While you walk around outside your home, it’s not just your shoes that pick up pollen particles. Any jackets, scarves, hats, shirts, pants, or other clothing items you were wearing that day have held on to allergens from the outside world.

For severe allergies, it can be a good idea to take off these clothing items as soon as you come inside. Throw them straight into a laundry basket and keep them there until it is time to do laundry. It’s best if you have a mudroom, or a closet near where you enter the home. Just keep an “allergen” laundry hamper there, and throw everything in as soon as you arrive. When you do wash the quarantined clothing, make sure you do it in hot water to kill the allergens.

A Good Rinse

Much like your clothes, your face, skin, and hair pick up a lot of allergens, too. It’s all exposed to the environment, too, after all!

If you suffer from severe allergies, it might be best to give yourself a good rinse as soon as you come home. I know it seems like overkill, but a shower helps remove all those allergens from your skin and hair. It prevents the particles from transferring to clothing items, furniture, pillowcases, and more. It will help you feel less congested when you wake up in the mornings.

Vacuum Floors Thoroughly


No matter how hard you try to prevent all those allergens from coming inside, it’s inevitable that some will make it in. On top of that, we’ll never be able to avoid indoor allergens, like pesky dust or pet dander.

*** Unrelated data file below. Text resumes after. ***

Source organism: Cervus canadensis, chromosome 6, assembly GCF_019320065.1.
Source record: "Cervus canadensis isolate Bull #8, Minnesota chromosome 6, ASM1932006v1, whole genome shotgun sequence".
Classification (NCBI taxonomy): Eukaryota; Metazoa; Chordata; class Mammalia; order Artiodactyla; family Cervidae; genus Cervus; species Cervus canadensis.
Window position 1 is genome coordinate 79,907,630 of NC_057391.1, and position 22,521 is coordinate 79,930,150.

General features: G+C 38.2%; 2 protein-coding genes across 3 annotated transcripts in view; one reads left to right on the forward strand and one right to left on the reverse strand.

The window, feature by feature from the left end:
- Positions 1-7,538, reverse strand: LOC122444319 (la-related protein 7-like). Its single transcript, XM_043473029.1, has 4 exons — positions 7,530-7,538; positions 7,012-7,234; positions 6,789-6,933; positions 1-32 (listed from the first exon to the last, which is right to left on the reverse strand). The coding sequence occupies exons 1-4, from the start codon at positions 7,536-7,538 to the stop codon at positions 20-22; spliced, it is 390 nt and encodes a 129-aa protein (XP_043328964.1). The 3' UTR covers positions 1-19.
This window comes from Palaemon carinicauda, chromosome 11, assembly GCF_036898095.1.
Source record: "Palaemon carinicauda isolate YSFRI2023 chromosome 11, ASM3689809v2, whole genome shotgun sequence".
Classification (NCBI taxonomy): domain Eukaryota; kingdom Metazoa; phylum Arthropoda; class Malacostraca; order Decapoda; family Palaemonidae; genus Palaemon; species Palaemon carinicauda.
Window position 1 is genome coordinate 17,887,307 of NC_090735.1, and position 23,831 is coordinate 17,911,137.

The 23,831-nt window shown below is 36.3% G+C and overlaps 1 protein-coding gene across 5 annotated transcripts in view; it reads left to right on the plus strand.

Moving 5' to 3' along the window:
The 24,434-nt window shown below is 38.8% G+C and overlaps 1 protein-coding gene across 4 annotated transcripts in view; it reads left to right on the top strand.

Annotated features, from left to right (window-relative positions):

Don’t forget to vacuum your floors thoroughly, and on a regular basis. Yes, even if you have hardwood floors! Sweeping can kick all those allergens back up into the air. If possible, purchase a vacuum that has HEPA filtration, to help trap those tiny particles.

Regardless of how much you vacuum, carpets need extra attention. Get any carpets or rugs deep-cleaned on a regular basis, too. Professional carpet cleaning will get rid of allergens and kill any dust mites lingering around. Many home carpet cleaners may also help if they use hot water.

Don’t Forget About Upholstery

While you are deep cleaning carpet fibers, don’t forget about other fibers around the home, too. That includes upholstered furniture, bedding, curtains, and more. These fabrics hold on to both indoor and outdoor allergens and can have you waking up congested in the morning.

Bedding and curtains are easy because you can wash them with hot water in a washing machine. Make sure to do this frequently, and always use hot water to eliminate the allergens.

Cleaning upholstery can be trickier, but it’s definitely possible! Start by vacuuming them at least once or twice a week. If the fabrics can be steam cleaned, this is a must! The high temperature is effective in helping eliminate dust mites and other microbes. Removable cushion covers are a life saver, too. Just toss them in the wash!

Many companies, like Clorox and Arm & Hammer, also offer cleaning products that help reduce allergens, too.

Change Out Air Filters